This could be due to Google crawling site search results, duplicate content or infinite redirect loops.
In this section shows how much time Google has spent downloading pages. The lower the number the faster Google is crawling your site. Longer download times can cause indexing issues. The graph above shows a drop-in download time. This was due to adding AMP pages to the site.
Fetch as Google
You can use this tool…
- To force Google to crawl a page or the entire site. Useful when updating your site/page after fixing technical issues. Great to use after launching or redesign.
- Ensure you’re showing Google and visitors the same version of your site.
If you ask Google to crawl the site – Google will report back the code that it sees when it crawled the page. This is helpful when identifying the code Google is seeing on the page and the type of redirects in place, if any.
If you ask Google to crawl and render Google will show you a visual of how to pages looks to Google and to the visitor.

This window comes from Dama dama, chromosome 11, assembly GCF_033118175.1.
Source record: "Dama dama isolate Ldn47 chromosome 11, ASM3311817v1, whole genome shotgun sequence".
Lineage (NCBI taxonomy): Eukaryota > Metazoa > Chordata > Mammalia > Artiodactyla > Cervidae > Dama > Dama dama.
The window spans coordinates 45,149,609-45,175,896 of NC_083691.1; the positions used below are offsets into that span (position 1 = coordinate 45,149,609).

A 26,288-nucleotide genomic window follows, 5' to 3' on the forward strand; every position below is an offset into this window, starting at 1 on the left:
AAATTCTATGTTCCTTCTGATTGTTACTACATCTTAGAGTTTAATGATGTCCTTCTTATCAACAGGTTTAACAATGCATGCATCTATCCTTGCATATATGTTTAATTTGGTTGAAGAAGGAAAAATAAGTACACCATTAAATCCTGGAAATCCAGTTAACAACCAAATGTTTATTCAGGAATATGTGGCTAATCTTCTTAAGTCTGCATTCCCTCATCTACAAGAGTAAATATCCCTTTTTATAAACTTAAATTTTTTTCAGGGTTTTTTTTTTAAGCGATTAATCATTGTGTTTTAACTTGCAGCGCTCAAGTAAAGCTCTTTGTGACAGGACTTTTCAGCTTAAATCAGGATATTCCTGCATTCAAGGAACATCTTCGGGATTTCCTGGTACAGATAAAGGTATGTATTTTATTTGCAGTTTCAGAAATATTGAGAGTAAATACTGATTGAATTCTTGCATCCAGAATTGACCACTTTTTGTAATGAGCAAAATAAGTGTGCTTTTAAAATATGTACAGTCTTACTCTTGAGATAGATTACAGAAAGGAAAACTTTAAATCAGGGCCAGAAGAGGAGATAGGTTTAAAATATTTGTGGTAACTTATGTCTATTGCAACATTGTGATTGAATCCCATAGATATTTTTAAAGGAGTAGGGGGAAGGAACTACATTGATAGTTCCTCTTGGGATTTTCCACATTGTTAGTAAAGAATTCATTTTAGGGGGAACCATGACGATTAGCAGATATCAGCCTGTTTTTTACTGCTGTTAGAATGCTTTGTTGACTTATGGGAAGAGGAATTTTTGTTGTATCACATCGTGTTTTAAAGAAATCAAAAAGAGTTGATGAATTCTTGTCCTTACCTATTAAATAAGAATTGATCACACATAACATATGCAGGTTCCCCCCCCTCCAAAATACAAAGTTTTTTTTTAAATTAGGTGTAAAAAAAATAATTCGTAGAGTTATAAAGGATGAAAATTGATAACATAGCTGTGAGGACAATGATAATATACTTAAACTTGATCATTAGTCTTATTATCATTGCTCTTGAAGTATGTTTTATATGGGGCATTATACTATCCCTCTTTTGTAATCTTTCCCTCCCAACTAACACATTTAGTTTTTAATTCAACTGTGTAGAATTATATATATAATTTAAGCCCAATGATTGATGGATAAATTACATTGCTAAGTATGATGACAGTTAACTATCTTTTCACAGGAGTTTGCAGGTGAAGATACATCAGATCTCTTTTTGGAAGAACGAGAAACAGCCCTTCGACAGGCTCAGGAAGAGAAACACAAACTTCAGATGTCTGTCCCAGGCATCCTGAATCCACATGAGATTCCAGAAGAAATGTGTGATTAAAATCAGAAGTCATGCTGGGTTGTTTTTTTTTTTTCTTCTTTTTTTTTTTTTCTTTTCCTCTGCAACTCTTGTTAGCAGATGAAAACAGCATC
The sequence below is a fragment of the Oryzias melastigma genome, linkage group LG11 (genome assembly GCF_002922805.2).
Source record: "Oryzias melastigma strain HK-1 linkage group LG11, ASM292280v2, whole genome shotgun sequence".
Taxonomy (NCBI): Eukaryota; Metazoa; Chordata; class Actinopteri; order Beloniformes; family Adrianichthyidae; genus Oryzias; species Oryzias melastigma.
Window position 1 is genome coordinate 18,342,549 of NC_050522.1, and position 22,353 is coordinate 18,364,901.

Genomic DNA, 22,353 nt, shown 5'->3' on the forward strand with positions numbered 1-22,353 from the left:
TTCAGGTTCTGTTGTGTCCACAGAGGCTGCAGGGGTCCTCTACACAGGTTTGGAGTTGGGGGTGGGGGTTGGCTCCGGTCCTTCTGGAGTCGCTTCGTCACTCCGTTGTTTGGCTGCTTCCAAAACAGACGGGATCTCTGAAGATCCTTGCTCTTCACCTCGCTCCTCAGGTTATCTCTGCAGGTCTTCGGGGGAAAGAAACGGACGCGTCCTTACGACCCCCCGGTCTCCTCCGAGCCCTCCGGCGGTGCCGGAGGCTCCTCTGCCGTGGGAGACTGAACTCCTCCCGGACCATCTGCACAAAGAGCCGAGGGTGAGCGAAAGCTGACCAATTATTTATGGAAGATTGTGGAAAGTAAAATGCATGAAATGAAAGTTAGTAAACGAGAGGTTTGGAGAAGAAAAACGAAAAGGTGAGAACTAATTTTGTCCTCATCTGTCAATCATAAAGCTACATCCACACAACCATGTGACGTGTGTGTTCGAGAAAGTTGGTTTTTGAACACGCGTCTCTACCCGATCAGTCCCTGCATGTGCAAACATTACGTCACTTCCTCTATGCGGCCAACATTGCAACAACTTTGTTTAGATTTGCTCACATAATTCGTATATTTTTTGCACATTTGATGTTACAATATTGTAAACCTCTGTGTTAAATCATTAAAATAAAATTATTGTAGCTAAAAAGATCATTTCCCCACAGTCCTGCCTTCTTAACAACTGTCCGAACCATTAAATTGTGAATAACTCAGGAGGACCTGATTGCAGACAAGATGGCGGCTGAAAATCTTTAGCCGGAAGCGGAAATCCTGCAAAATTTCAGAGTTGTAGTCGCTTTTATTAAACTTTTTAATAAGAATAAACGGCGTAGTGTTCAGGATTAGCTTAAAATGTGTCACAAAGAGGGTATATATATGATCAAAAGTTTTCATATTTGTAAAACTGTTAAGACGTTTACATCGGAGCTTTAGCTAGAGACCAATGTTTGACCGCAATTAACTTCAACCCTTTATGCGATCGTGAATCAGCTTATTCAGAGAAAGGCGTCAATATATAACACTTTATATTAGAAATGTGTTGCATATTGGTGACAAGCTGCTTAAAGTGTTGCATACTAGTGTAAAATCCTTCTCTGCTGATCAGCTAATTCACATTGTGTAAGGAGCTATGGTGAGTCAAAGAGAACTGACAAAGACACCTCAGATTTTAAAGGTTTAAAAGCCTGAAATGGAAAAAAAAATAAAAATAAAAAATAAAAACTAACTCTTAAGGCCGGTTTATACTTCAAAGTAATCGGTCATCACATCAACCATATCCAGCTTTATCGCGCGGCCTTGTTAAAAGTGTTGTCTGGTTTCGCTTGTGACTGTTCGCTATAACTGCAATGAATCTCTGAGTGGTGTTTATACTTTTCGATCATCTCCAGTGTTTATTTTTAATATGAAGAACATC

If scripts are taking too long to load and / or are being blocked – consider reducing the number of “calls” a script does by minifying the files. I would also consider creating AMP pages to improve load times and performance.
Reviewing the impressions and clicks within search console will help you identify issues. Here is an example of a site that had traffic decrease in Google after a site update.
This data is very valuable as search console will give you dates as to when traffic has dropped. This is valuable information because we can now research what changes were implement to the site before and on the day of the drop. If there were no technical changes done to the site you can start looking at other issues such as a manual or algorithmic penalty such as bad inks, duplicate content etc.